Kew’s research and projections are trying to ‘help (farmers) better understand the risks so that appropriate intervention and planning measures are put in place such as assisted migration, forest preservation and regeneration’. One farm that we have regularly supported in Ethiopia is Kayon Mountain. The farm, owned by Ato Esmael, was established with the aim of producing coffee that is socially and environmentally responsible. The farm is organically certified where only animal dung is used for fertilizer. The heirloom coffee trees are planted under a natural canopy of protected trees, which creates a vital ecosystem for all surrounding wildlife to flourish.
This social and environmental awareness is crucial in today’s climate, as mass deforestation for farming and industry has destroyed many communities and habitats, this none more so than Brazil. Edio Miranda, a producer we have recently supported, is concerned about making his coffee production as sustainable as possible. Caring for the maintenance of the soil, preservation of rivers and local species by keeping “green runways” along the property. It is vital that future generations share this focus and objective to become a sustainable business in all three aspects: economic, social and environmental.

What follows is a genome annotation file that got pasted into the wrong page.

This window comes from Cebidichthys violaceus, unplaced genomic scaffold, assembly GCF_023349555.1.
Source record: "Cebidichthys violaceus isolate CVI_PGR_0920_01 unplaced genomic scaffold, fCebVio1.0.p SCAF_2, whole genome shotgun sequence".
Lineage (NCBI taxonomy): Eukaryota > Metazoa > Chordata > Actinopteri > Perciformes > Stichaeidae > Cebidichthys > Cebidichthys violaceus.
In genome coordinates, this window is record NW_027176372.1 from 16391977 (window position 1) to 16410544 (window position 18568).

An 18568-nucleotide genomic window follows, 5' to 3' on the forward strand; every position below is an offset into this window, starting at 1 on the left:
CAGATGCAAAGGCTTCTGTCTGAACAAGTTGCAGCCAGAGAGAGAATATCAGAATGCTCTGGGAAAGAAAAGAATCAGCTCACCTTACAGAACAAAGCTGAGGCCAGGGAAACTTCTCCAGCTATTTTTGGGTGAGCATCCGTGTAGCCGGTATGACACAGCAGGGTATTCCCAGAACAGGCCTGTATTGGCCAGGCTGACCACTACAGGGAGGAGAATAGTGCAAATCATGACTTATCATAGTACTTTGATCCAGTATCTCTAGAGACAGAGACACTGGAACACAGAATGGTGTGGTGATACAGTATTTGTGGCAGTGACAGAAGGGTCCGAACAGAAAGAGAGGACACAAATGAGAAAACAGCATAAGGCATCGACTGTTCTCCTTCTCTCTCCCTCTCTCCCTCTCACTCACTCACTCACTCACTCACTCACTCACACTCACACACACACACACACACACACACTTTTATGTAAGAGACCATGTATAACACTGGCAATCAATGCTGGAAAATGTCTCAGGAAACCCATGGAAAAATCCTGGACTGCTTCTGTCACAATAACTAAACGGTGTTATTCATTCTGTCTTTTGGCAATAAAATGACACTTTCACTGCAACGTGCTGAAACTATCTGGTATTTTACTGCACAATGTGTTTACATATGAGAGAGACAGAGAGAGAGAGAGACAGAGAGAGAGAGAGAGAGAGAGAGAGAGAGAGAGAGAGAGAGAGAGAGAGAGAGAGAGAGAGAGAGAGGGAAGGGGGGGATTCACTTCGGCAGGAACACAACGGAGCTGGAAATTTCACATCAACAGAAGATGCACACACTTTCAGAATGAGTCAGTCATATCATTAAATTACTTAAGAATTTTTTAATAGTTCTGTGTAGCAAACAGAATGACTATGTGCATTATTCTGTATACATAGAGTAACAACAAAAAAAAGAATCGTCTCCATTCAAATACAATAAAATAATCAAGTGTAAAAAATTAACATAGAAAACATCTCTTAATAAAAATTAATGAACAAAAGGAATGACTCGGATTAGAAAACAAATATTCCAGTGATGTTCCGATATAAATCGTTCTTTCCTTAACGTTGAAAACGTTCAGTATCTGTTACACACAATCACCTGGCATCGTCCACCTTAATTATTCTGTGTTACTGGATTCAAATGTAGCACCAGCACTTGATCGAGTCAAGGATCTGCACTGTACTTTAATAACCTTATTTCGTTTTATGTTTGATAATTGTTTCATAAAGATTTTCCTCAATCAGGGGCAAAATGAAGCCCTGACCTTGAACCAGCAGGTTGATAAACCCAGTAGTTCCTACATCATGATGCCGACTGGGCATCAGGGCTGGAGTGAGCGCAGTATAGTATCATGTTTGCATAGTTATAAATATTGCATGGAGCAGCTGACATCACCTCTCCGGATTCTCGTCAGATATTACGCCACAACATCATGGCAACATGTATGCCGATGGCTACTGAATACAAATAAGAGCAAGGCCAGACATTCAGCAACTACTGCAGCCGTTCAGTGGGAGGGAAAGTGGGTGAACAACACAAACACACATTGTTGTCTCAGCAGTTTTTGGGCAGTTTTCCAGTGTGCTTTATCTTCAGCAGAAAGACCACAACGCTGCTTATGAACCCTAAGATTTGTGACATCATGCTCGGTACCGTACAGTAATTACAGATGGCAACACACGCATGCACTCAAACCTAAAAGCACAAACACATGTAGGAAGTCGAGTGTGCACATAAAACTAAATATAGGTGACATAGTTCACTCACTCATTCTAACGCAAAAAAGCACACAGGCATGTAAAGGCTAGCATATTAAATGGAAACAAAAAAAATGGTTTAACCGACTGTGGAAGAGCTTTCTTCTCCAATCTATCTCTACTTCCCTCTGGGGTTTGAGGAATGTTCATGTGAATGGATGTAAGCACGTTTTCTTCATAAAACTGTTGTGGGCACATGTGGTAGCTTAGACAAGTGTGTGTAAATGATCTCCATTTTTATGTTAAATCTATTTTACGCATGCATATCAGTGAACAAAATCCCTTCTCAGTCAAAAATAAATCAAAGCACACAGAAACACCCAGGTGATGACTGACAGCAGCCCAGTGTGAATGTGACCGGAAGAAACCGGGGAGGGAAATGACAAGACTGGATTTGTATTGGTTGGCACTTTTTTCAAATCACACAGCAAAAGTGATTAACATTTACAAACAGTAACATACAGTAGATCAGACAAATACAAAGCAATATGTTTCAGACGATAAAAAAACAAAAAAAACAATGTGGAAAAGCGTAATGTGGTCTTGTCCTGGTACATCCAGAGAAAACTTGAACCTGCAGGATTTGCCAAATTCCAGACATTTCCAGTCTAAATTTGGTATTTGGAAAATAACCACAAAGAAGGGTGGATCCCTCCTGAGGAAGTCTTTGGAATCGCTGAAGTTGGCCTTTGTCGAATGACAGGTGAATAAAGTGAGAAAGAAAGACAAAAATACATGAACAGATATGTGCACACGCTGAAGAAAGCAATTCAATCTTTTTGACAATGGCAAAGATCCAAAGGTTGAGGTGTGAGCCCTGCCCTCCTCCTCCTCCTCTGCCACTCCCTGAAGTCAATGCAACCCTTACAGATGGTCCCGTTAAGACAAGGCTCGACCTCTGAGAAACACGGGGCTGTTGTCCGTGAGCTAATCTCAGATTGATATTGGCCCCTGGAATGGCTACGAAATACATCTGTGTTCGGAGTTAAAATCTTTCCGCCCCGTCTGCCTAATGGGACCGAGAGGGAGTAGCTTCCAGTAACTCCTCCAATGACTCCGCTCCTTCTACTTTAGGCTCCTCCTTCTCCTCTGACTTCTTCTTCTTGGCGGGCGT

Rarely do we hear or see the incredible work experts around the world are doing to resolve the possible threat of coffee extinction. It is important to understand the threats climate change poses to coffee. Coffee needs an equilibrium of hot days and cold nights to increase and then extend the development of sugars inside the cherry. Crops can withstand the predicted rises in temperatures resulting from climate change, but only if there is enough water available to the crops. This is where the problems arise.
Warmer temperatures and longer hot seasons result in less rainfall and varying seasons needed for coffee production. The majority of wild species adapt to survive their environments. Developing climate-resistant attributes due to dry conditions, shorter wet seasons, or their adapted to humid wet conditions and are tolerant to disease. This is where the idea of ‘crop wild relatives’ was introduced. Using wild species and related plants that have genetic resources capable of providing disease, pest and climate resistance. Once found cross-breeding these genes into the vulnerable Arabica species can take place.